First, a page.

Protesters on Monday blocked the Uselu/Ugbowo section of the Benin-Lagos highway over plans by Egor Local Government Area of Edo to relocate traders.
The News Agency of Nigeria (NAN) reports that the protesters, under the aegis of Uselu Market Women Association, were resisting the directive to move to lock-up stores built by the council.
The women, displaying placards, blocked both sides of the highway, preventing motorists from continuing with their trips.
Some of the women said the N1.2 million charged for the stalls was too expensive for them, especially given the type of businesses most of them do.
The women said their problem was compounded by the action of the local council, which commenced the removal of their make shift shops on Monday.
Celena Okon, one of the market women, described the council’s action ”as an act of wickedness”, in view of the current economic situation in the country.
“What am I selling that you will force me to pay over a million naira for a single store? I believe they should consider the worth of our businesses individually.
“Where do you expect a woman who sells only crayfish or tomatoes to get such a ridiculous amount of money to pay, when in actual fact most are in dire need of additional funds to grow their businesses,” Mrs. Okon said.
Another market woman, Imade Osifo, who described the situation as pathetic, said their decision to barricade the highway was for the world to know what they were going through.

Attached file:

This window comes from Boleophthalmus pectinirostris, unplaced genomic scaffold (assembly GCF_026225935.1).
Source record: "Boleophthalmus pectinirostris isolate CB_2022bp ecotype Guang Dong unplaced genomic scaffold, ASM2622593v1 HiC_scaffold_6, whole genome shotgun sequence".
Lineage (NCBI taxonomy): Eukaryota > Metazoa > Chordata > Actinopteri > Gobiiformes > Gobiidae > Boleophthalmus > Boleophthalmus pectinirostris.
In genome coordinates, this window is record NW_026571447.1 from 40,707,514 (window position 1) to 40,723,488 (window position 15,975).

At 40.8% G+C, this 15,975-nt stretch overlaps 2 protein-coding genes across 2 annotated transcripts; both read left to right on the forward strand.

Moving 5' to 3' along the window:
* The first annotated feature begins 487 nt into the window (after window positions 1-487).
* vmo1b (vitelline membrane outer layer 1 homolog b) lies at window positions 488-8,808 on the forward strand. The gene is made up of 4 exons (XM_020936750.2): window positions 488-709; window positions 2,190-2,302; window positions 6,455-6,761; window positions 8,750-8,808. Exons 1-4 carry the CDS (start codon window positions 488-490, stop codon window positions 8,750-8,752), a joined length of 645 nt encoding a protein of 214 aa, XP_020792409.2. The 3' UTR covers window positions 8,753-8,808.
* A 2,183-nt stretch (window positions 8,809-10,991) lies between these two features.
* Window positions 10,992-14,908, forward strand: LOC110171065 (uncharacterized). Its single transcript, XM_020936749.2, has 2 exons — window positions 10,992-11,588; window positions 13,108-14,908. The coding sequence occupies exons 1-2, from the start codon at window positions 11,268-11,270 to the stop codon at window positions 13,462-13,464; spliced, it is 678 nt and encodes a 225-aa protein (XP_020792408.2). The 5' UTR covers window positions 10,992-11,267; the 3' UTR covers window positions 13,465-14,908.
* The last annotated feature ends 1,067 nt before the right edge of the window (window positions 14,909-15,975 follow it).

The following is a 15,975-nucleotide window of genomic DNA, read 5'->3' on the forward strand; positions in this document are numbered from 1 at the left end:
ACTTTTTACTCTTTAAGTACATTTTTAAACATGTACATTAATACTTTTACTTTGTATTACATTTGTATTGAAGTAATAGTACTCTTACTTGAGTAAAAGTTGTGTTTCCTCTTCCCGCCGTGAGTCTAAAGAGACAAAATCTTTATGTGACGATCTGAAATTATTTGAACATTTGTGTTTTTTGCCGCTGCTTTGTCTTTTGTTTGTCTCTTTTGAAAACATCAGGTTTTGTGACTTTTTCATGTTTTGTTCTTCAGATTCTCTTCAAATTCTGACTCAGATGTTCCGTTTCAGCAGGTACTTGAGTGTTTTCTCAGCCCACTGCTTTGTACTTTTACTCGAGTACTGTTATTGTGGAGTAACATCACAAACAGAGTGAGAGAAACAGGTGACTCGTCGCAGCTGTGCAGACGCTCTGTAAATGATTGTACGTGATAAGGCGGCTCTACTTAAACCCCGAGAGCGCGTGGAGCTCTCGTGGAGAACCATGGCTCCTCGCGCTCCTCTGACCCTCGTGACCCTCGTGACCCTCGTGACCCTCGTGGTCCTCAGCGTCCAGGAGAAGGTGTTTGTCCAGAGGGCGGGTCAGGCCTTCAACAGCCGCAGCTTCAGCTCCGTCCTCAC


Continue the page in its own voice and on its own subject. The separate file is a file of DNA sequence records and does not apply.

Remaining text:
She said, “They want to force us to go into the stores and we have told them that we cannot afford the stores; that is why they are destroying our businesses.”
Mrs. Osifo said the council was ”insensitive”, especially against the backdrop of the different fees levied to allow them do business in the market.
“When the plan to construct these lock-up stores came up, they (Council) told us that the prices will be pocket friendly, especially to some of us involved in petty trading.
“But what do we have now, N1.2 million for a store is a price that most of us cannot afford; there is no way many of us can afford that now.
“Even if the country’s economy was okay, how do you expect a woman who sells only salt and Maggi to generate such,” Mrs. Osifo asked.
All efforts to get authorities of Egor local council to comment on the situation proved abortive, as the council’s Head of Service was said to be unavailable.
When contacted on telephone, the council’s spokesman, Prisca Ebvadiaro, said she was not in the position to comment on the matter.